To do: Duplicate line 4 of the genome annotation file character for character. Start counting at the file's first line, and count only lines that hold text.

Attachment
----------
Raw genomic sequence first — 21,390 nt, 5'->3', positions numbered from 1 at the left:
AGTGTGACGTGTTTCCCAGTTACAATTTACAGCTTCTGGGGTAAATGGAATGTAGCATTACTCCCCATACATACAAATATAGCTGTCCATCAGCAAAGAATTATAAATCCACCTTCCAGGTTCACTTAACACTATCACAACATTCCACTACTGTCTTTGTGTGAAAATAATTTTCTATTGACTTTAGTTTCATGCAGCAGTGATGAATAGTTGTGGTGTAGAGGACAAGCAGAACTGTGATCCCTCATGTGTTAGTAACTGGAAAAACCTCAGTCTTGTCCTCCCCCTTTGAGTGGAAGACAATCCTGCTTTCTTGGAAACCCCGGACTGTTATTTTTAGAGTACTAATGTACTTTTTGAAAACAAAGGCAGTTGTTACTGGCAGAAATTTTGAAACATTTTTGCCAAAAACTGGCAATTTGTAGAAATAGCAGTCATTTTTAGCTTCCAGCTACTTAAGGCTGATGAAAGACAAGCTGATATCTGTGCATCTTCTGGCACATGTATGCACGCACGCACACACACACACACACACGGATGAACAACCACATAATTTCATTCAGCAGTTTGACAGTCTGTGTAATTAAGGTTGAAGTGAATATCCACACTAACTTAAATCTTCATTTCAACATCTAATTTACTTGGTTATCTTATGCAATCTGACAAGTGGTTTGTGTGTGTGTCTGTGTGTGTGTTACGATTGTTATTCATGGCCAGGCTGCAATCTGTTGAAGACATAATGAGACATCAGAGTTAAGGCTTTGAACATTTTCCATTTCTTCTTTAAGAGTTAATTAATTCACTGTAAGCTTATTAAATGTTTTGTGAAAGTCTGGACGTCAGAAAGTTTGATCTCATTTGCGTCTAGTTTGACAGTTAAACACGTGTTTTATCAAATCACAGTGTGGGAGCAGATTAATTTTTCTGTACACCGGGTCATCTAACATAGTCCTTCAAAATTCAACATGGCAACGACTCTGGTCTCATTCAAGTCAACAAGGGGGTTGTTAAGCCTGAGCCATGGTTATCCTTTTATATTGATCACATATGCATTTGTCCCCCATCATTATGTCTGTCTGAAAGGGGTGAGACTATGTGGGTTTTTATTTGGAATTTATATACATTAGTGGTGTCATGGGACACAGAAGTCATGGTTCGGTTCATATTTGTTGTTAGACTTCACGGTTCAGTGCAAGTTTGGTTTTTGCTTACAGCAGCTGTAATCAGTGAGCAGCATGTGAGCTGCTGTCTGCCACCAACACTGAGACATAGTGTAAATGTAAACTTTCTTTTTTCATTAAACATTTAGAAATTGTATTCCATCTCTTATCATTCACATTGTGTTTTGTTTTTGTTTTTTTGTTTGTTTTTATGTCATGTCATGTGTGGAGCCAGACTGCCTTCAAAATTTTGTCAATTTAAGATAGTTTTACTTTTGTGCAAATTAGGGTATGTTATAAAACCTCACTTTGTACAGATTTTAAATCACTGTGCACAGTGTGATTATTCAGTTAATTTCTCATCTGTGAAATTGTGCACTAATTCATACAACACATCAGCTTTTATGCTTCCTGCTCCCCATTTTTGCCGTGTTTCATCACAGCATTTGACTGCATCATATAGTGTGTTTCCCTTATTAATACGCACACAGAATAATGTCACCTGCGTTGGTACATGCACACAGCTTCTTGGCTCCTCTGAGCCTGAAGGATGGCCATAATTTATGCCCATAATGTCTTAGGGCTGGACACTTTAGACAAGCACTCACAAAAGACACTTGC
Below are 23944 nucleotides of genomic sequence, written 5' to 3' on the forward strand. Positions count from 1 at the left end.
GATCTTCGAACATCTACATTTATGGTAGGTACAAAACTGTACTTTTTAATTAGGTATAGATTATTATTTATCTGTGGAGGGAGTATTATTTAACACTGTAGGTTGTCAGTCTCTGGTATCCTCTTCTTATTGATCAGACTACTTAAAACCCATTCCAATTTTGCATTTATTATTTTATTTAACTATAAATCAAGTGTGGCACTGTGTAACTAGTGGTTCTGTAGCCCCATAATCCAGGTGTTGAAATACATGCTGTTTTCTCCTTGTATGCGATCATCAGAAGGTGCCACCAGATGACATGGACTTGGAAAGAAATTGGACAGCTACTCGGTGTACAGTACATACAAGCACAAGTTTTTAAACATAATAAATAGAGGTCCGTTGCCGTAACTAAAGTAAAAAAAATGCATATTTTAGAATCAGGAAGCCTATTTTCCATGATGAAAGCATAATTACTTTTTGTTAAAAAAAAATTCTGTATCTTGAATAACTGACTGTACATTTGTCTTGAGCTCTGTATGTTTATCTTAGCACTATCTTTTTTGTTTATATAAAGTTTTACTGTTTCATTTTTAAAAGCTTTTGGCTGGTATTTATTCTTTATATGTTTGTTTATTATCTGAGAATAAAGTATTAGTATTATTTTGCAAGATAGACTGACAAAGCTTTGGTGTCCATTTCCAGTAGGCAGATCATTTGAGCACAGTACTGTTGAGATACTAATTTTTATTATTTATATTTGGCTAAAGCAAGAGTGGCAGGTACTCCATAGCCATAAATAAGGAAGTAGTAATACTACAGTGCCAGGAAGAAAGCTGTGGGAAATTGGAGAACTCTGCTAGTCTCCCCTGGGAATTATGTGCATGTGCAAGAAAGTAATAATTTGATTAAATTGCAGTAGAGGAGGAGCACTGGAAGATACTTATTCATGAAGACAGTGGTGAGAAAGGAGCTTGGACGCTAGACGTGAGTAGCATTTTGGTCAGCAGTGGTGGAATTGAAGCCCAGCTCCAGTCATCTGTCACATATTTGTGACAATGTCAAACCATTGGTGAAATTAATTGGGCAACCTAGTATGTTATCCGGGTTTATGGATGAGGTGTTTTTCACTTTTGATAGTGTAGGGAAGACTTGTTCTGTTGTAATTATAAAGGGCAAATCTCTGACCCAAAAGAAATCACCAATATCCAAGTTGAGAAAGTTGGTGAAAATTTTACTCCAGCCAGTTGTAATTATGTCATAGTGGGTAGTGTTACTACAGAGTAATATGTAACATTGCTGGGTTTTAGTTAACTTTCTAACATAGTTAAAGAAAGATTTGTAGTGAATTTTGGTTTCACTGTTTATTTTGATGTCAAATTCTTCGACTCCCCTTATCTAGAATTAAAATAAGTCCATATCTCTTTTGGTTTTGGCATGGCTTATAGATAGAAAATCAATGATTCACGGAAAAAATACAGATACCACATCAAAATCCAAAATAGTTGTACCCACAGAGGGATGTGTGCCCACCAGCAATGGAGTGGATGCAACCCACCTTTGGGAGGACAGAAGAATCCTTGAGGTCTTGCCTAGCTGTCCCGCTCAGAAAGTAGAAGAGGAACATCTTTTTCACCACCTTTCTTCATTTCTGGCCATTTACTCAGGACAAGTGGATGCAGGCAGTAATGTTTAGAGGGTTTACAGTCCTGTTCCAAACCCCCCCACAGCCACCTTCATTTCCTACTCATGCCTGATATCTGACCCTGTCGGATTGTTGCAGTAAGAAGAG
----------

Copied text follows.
GATCTTCGAACATCTACATTTATGGTAGGTACAAAACTGTACTTTTTAATTAGGTATAGATTATTATTTATCTGTGGAGGGAGTATTATTTAACACTGTAGGTTGTCAGTCTCTGGTATCCTCTTCTTATTGATCAGACTACTTAAAACCCATTCCAATTTTGCATTTATTATTTTATTTAACTATAAATCAAGTGTGGCACTGTGTAACTAGTGGTTCTGTAGCCCCATAATCCAGGTGTTGAAATACATGCTGTTTTCTCCTTGTATGCGATCATCAGAAGGTGCCACCAGATGACATGGACTTGGAAAGAAATTGGACAGCTACTCGGTGTACAGTACATACAAGCACAAGTTTTTAAACATAATAAATAGAGGTCCGTTGCCGTAACTAAAGTAAAAAAAATGCATATTTTAGAATCAGGAAGCCTATTTTCCATGATGAAAGCATAATTACTTTTTGTTAAAAAAAAATTCTGTATCTTGAATAACTGACTGTACATTTGTCTTGAGCTCTGTATGTTTATCTTAGCACTATCTTTTTTGTTTATATAAAGTTTTACTGTTTCATTTTTAAAAGCTTTTGGCTGGTATTTATTCTTTATATGTTTGTTTATTATCTGAGAATAAAGTATTAGTATTATTTTGCAAGATAGACTGACAAAGCTTTGGTGTCCATTTCCAGTAGGCAGATCATTTGAGCACAGTACTGTTGAGATACTAATTTTTATTATTTATATTTGGCTAAAGCAAGAGTGGCAGGTACTCCATAGCCATAAATAAGGAAGTAGTAATACTACAGTGCCAGGAAGAAAGCTGTGGGAAATTGGAGAACTCTGCTAGTCTCCCCTGGGAATTATGTGCATGTGCAAGAAAGTAATAATTTGATTAAATTGCAGTAGAGGAGGAGCACTGGAAGATACTTATTCATGAAGACAGTGGTGAGAAAGGAGCTTGGACGCTAGACGTGAGTAGCATTTTGGTCAGCAGTGGTGGAATTGAAGCCCAGCTCCAGTCATCTGTCACATATTTGTGACAATGTCAAACCATTGGTGAAATTAATTGGGCAACCTAGTATGTTATCCGGGTTTATGGATGAGGTGTTTTTCACTTTTGATAGTGTAGGGAAGACTTGTTCTGTTGTAATTATAAAGGGCAAATCTCTGACCCAAAAGAAATCACCAATATCCAAGTTGAGAAAGTTGGTGAAAATTTTACTCCAGCCAGTTGTAATTATGTCATAGTGGGTAGTGTTACTACAGAGTAATATGTAACATTGCTGGGTTTTAGTTAACTTTCTAACATAGTTAAAGAAAGATTTGTAGTGAATTTTGGTTTCACTGTTTATTTTGATGTCAAATTCTTCGACTCCCCTTATCTAGAATTAAAATAAGTCCATATCTCTTTTGGTTTTGGCATGGCTTATAGATAGAAAATCAATGATTCACGGAAAAAATACAGATACCACATCAAAATCCAAAATAGTTGTACCCACAGAGGGATGTGTGCCCACCAGCAATGGAGTGGATGCAACCCACCTTTGGGAGGACAGAAGAATCCTTGAGGTCTTGCCTAGCTGTCCCGCTCAGAAAGTAGAAGAGGAACATCTTTTTCACCACCTTTCTTCATTTCTGGCCATTTACTCAGGACAAGTGGATGCAGGCAGTAATGTTTAGAGGGTTTACAGTCCTGTTCCAAACCCCCCCACAGCCACCTTCATTTCCTACTCATGCCTGATATCTGACCCTGTCGGATTGTTGCAGTAAGAAGAG